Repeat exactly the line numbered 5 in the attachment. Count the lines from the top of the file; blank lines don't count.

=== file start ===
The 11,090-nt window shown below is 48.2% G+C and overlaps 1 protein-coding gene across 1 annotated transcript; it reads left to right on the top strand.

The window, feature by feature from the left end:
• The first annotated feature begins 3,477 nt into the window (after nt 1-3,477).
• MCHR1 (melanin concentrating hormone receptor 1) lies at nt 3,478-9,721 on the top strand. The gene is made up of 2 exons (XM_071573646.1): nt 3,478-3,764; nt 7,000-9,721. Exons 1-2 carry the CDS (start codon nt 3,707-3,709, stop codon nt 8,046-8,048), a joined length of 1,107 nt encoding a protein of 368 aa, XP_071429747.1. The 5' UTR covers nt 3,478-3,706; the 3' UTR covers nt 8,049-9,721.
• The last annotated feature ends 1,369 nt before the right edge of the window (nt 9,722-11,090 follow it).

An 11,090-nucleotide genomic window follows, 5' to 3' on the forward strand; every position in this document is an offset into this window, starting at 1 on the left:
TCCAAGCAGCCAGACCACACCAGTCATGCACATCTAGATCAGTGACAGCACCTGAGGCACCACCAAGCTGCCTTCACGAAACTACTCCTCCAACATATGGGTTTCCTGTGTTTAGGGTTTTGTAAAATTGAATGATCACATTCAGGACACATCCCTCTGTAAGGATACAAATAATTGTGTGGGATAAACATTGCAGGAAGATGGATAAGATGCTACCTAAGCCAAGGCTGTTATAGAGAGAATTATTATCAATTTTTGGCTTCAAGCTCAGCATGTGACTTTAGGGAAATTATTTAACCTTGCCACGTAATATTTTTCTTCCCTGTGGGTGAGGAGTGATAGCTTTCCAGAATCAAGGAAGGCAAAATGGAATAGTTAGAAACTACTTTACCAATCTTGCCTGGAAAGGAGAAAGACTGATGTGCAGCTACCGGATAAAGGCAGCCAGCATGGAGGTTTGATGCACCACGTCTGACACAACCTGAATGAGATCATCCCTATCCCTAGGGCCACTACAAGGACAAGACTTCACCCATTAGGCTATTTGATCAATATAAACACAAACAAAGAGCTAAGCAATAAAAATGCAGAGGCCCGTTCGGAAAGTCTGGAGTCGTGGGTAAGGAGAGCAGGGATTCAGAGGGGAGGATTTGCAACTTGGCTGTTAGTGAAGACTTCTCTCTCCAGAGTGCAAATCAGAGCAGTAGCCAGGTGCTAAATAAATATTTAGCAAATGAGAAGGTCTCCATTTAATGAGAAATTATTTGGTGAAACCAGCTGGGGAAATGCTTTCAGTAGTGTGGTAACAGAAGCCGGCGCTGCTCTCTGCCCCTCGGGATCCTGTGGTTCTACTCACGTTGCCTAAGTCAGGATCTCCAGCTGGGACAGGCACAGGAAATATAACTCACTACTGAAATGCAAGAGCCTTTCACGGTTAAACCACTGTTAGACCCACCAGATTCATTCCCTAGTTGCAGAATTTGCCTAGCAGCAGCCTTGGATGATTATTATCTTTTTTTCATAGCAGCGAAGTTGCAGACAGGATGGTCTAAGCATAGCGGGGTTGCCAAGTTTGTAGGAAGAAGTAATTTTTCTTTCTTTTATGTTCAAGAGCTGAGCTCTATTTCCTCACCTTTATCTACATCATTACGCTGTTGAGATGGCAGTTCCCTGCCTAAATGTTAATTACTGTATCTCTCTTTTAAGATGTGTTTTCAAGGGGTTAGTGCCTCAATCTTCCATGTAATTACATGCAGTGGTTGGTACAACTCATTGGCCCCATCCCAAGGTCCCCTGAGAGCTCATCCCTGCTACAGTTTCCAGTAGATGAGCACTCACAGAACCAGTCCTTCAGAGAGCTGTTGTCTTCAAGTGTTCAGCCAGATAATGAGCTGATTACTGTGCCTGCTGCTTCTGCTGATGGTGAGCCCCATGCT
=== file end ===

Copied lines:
• The last annotated feature ends 1,369 nt before the right edge of the window (nt 9,722-11,090 follow it).